In theory, free speech survives in universities. One of the few privileges left to academics is to be allowed to utter unpopular, unpalatable or unfashionable views, provided that you have the evidence.
This is not a universal privilege, however.
I was once at a conference in a foreign university where the local delegation was led by a professor whose power and personal patronage were legendary. In public sessions his junior colleagues spent all their time agreeing with his previous remarks. I felt like calling out: "No, you can't possibly agree with Professor Bloggins; he's a pompous, inflated prat", but a mixture of dignity, cowardice and awareness of batting for Britain forbade it.
Even in British universities opportunities for free speech are declining. Particularly in areas of public policy, the screws have now been applied firmly for several years. Gagging clauses in research contracts are regarded as normal, but some are punitive. A few years ago, a health education researcher had to sign a clause that forbade him from talking or writing without permission about the project for which he was funded, and from speaking outside the university about any health education topic without obtaining permission a month in advance.
With people's careers partially dependent on their ability to attract external research grants, self-censorship is often practised. For fear of being controversial, some researchers will mute or obliterate completely their criticisms of official bodies that have direct patronage, or are in a position to influence research grants as external referees.
In the Eighties, I applied to a government department for a research grant. It was turned down and a baffling Sir Humphrey letter was written by a civil servant, full of phrases that were vague and obscured the message. Fortunately, when I submitted the bid to a different funding source, the amount was granted immediately. Later I bumped into the civil servant concerned and asked him to explain his bewildering letter. It was simple, he told me. One of the ministers, piqued that I had criticised him on one occasion, had simply said: "I'm not giving that man any money."
One of the more sinister turns of events nowadays is the role played by certain sections of the press. Professor Peter Mortimore of London University, one of the most highly respected academics in his field, recently produced a critique of the policies of the Office for Standards in Education.
Criticise Ofsted, and a whole artillery slides into place. The usual gunners are a leader in The Times, Melanie Phillips in The Sunday Times, and various others who spring into place. Sure enough, one by one these put pen to paper. Fortunately, Peter Mortimore is not the sort of lily- livered person to buckle under such stress.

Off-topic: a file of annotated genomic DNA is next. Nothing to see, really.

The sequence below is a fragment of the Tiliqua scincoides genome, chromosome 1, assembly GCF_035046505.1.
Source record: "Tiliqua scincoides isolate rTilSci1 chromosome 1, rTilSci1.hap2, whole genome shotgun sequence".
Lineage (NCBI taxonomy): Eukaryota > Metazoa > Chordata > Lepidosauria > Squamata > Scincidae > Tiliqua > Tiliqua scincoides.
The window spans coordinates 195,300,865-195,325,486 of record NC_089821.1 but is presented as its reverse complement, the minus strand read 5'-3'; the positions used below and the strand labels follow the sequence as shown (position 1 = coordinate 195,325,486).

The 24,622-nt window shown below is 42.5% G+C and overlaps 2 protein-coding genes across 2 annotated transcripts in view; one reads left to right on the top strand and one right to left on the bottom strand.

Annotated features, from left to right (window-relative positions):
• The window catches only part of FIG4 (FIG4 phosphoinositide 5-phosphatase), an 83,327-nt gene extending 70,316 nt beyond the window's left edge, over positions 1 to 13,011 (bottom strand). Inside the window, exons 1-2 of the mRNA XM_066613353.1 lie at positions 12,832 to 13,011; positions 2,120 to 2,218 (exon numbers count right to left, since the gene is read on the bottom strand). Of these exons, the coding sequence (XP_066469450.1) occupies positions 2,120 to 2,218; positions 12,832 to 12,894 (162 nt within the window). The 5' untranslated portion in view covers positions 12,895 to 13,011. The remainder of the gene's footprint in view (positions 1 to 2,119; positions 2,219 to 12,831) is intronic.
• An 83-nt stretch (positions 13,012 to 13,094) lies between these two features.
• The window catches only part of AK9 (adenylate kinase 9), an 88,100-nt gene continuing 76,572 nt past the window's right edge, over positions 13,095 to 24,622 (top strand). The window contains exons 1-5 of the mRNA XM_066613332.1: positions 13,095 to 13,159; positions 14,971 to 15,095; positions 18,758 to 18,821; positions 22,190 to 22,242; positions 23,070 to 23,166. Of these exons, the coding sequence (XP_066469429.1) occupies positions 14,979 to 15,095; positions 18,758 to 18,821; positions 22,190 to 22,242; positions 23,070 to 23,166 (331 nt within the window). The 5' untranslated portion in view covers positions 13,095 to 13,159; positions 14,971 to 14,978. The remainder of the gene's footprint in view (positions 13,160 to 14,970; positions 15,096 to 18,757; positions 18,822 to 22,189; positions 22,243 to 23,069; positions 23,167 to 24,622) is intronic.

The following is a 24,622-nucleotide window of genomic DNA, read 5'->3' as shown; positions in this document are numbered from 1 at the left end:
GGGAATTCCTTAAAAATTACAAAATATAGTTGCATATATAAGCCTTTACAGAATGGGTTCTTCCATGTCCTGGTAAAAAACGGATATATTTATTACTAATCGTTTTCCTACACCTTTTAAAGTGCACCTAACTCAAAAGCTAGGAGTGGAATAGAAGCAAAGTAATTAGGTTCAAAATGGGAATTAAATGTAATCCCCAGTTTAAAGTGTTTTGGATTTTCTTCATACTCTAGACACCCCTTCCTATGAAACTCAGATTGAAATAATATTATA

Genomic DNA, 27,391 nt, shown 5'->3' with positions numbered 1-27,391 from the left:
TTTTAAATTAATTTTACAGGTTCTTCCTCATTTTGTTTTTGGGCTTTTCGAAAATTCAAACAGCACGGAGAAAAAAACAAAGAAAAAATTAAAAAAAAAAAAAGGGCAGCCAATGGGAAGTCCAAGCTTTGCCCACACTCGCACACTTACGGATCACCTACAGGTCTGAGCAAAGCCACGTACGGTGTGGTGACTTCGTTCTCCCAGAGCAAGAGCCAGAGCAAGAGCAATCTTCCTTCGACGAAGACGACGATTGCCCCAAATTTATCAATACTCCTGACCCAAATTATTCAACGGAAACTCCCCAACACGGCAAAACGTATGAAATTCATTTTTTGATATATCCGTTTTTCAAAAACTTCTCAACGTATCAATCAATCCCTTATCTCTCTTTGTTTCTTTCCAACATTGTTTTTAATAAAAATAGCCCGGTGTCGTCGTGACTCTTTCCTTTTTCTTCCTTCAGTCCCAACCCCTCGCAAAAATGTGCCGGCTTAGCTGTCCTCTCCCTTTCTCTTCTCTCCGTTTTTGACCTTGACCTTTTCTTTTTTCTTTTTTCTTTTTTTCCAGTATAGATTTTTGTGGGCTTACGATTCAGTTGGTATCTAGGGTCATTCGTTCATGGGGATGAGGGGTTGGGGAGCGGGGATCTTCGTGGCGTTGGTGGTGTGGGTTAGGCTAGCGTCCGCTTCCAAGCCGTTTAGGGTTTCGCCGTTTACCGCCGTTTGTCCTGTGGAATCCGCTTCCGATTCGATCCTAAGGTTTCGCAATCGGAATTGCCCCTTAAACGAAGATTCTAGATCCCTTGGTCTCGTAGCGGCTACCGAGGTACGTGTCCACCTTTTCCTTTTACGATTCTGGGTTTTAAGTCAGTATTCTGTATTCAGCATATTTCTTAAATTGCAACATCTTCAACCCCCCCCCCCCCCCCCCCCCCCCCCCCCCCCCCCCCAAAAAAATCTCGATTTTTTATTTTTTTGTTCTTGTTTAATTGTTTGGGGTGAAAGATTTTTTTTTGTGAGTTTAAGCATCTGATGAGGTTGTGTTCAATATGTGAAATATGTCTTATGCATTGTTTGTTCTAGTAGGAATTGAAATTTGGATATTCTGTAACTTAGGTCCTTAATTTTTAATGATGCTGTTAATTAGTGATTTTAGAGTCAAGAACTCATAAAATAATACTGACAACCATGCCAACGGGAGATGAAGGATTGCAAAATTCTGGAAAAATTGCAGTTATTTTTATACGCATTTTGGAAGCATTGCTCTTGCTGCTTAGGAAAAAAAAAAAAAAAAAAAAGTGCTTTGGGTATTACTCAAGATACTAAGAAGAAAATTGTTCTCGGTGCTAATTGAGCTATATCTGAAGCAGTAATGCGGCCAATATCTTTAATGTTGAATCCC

A few months ago, three professors and critics of Ofsted - John Macbeath, Robin Alexander and myself - were attacked by the Chief Inspector, Chris Woodhead, in his annual lecture, as being "at the heart of darkness".
"Does Robin Alexander really believe that any individual will be empowered in the 21st century if he or she has not learnt to read?" Woodhead asked. No, he does not, nor has he ever suggested it. Anyone who did believe this barmy idea would have been locked away in a deep, dark cave for his own and everyone else's safety.
Right on cue, however, out came the Daily Mail with our three photographs and a headline: "The trio of academics failing our schools, by Woodhead". Standing up and speaking freely is not for the faint-hearted nowadays, whether they are working in academic life or not. I have never cared much whether I get attacked or not, which is partly, I suppose, because in the part of the North where I was born, "good morning" was a head-butt. Many working in education, however, find it distasteful.
In a healthy society, freedom of speech is welcomed - seen as a birthright. Without healthy innovation and debate, we would eventually slide backwards. In education, however, many are now not only afraid to stick their head above the parapet, but also scared to innovate, in case it brings retribution. Paranoia? I don't think so. What I believe is... hold on a minute, let me just close my door first...
The writer is professor of education at the University of ExeterReuse content